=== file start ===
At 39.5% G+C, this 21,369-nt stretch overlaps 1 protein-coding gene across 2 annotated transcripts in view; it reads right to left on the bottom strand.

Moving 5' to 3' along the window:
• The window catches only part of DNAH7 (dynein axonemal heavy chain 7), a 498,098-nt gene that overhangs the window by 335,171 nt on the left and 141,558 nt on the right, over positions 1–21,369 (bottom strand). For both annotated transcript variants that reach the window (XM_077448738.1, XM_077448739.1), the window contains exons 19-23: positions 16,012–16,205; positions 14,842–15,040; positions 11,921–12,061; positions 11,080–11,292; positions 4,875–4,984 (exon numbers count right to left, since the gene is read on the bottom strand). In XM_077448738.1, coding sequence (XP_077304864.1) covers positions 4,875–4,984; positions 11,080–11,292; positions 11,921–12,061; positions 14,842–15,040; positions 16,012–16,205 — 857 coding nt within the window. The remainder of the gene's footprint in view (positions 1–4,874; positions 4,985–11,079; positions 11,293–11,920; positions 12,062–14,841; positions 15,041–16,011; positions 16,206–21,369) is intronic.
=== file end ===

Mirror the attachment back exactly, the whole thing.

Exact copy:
At 39.5% G+C, this 21,369-nt stretch overlaps 1 protein-coding gene across 2 annotated transcripts in view; it reads right to left on the bottom strand.

Moving 5' to 3' along the window:
• The window catches only part of DNAH7 (dynein axonemal heavy chain 7), a 498,098-nt gene that overhangs the window by 335,171 nt on the left and 141,558 nt on the right, over positions 1–21,369 (bottom strand). For both annotated transcript variants that reach the window (XM_077448738.1, XM_077448739.1), the window contains exons 19-23: positions 16,012–16,205; positions 14,842–15,040; positions 11,921–12,061; positions 11,080–11,292; positions 4,875–4,984 (exon numbers count right to left, since the gene is read on the bottom strand). In XM_077448738.1, coding sequence (XP_077304864.1) covers positions 4,875–4,984; positions 11,080–11,292; positions 11,921–12,061; positions 14,842–15,040; positions 16,012–16,205 — 857 coding nt within the window. The remainder of the gene's footprint in view (positions 1–4,874; positions 4,985–11,079; positions 11,293–11,920; positions 12,062–14,841; positions 15,041–16,011; positions 16,206–21,369) is intronic.